Immunohistochemically, SS is characterised by coexpression of mesenchymal and epithelial markers (cytokeratins and epithelial membrane antigen) [3]. About 30% of SS stain with S-100, which can cause confusion with MPNST but EMA staining is infrequent in MPNST [9]. There is some histological overlap with malignant mesothelioma as more than 50% of SS stain with calretinin; however, unlike mesothelioma, they are usually Ber-Ep4 positive and WT1 negative [7].

Cytogenetics contribute greatly to the diagnosis of SS as 90% harbour a specific translocation between the SYT gene on chromosome 18 and either the SSX1 or SSX2 gene on the X chromosome [1]. The type of fusion product correlates with the histological pattern; those with SYT-SSX1 are usually biphasic and those with SYT-SSX2 are monophasic. Genetic testing is particularly useful in the poorly differentiated tumours, which may be difficult to distinguish from other spindle cell and round cell sarcomas by other means [7].

Prognosis for patients with SS is related to primary tumour extent, tumour grade, and size [6]. The 5-year survival rate has been reported to be approximately 70% to 80%, and the 10-year survival rate approximately 50% [10]. The optimal treatment of SS is multimodal. Radical surgical excision is generally accepted as the mainstay of therapy [1]. Adjuvant chemotherapy has been utilised for high grade synovial sarcoma. Doxorubicin and ifosfamide have been shown to demonstrate improvement in disease specific survival in the treatment of soft tissue sarcomas [11, 12]. Adjuvant radiotherapy has also been shown to reduce local recurrence rates but not overall survival rates [6, 13].

Disease recurrence is a significant problem, with up to 45% of patients with head and neck SS developing a local recurrence and 33% developing distant metastatic disease [14]. The presence of the diagnostic translocation, t(X;18), is being targeted and hopefully will lead to further understanding of the tumors’ biology and the development of new therapeutics [15].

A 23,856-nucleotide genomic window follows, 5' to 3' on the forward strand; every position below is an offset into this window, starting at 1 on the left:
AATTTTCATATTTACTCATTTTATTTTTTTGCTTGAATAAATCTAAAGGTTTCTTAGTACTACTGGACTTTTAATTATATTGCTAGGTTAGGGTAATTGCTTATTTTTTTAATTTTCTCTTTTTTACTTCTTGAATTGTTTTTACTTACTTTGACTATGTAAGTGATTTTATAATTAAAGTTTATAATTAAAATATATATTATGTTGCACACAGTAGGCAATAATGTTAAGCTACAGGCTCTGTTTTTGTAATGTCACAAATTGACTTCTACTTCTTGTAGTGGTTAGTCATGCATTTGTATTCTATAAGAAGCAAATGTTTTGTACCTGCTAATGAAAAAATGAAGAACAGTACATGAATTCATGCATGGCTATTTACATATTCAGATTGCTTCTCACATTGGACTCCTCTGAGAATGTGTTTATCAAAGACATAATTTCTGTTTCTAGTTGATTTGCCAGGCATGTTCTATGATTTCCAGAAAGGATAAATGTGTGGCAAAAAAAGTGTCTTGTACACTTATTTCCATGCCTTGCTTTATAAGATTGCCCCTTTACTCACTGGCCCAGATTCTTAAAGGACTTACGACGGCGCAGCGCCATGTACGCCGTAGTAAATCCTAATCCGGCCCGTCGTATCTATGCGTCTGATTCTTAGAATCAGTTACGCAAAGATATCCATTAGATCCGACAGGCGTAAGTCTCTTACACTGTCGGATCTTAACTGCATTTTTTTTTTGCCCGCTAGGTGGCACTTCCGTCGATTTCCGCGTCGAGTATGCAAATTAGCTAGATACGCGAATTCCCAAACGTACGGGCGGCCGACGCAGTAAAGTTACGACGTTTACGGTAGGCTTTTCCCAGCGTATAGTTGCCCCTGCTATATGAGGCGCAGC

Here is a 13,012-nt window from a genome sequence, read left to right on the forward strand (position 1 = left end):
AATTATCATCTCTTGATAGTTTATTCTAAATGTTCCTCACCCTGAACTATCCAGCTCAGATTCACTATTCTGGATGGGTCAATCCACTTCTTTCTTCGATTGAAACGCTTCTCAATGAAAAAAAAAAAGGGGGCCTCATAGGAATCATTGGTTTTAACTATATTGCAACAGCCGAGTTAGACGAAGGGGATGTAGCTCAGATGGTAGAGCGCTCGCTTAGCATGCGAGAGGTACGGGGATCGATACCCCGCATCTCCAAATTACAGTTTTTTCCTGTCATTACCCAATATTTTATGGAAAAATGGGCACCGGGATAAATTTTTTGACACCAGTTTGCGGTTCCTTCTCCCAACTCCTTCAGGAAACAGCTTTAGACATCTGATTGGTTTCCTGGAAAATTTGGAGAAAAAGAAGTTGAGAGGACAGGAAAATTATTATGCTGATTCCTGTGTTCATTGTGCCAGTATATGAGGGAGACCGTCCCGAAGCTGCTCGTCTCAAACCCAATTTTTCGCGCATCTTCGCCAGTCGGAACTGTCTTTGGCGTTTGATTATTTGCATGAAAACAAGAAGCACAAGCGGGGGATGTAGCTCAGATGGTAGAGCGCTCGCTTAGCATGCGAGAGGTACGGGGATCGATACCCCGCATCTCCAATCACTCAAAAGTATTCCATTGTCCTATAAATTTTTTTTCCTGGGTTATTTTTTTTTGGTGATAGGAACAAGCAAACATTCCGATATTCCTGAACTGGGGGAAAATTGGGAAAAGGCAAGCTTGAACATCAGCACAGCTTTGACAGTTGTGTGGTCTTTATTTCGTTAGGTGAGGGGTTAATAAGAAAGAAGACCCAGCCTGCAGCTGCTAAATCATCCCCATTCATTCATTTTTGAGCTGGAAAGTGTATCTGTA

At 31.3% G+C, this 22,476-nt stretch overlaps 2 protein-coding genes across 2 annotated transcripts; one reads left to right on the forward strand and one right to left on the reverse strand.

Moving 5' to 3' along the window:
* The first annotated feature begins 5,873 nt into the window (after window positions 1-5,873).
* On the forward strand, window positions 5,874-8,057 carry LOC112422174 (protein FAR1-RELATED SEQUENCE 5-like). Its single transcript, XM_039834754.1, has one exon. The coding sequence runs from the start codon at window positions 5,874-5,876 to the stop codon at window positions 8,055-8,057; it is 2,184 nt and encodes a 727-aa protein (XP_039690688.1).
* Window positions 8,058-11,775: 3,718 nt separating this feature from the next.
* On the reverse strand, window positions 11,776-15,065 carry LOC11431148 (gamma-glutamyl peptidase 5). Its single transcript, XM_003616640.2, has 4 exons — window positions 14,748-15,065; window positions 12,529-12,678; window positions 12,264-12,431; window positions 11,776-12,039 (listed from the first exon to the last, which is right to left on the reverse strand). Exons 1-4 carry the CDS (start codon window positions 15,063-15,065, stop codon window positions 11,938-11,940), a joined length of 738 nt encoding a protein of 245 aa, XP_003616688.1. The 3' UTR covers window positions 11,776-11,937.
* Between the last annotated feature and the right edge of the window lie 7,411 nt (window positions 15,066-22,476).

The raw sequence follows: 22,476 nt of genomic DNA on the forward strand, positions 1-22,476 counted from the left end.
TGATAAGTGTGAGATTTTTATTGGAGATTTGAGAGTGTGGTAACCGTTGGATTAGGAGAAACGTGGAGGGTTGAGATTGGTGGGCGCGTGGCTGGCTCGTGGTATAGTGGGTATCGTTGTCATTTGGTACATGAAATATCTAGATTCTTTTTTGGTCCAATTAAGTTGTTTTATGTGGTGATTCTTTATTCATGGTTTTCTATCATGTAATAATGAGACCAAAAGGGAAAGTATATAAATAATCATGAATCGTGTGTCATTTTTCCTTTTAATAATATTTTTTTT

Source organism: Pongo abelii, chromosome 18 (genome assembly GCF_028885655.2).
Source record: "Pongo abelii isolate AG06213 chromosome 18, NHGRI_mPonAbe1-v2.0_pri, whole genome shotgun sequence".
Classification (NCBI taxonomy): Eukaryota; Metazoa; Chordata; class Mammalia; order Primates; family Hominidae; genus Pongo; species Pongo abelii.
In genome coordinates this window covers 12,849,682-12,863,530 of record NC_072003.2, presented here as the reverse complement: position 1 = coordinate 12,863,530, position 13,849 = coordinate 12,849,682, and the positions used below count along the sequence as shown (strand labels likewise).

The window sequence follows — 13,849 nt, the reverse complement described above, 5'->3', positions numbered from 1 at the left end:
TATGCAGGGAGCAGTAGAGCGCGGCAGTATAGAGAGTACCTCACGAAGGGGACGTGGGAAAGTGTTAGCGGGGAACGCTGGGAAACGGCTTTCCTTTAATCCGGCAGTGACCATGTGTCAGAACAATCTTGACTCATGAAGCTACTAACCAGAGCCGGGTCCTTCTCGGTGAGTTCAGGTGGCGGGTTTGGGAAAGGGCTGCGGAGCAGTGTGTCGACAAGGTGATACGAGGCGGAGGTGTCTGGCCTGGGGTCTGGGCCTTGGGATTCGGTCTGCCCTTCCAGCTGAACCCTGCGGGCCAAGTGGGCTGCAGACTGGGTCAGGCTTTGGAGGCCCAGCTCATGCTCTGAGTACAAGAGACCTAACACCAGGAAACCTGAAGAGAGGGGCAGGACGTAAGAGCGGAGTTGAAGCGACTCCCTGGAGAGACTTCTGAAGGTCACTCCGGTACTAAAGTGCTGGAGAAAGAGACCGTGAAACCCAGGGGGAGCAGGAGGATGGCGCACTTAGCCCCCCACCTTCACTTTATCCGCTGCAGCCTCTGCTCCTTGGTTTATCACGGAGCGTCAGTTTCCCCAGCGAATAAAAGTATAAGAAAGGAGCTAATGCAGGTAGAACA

4. Conclusion

Our case adds to current literature of laryngeal SS which remains a rare and relatively poorly understood entity. There are no well-established risk factors to enable a screening plan to be recommended or management protocols to be constructed. A multidisciplinary approach to diagnosis and treatment is essential to improve the management of SS. Long-term followup is imperative due to the relatively high locoregional and metastatic recurrence rates [16]. Future research will hopefully improve our understanding of the aetiology and genetic basis of this unusual malignancy which will hopefully translate to refinement of treatment protocols and improved survival in patients diagnosed with SS.

5. Summary

(i)Synovial sarcomas are aggressive malignant soft tissue tumours that usually involve large joints within the lower extremities. They are extremely rare within the head and neck.(ii)Our case report describes a young male with a biphasic laryngeal synovial sarcoma who remains disease free 18 months after treatment.(iii)Cytogenetics contribute greatly to the diagnosis of synovial sarcoma as 90% have the (X;18) trans-location. This is being targeted and will hopefully lead to the development of new therapeutics.(iv)A multidisciplinary approach to management and long-term followup is essential due to the high locoregional and metastatic recurrence rates.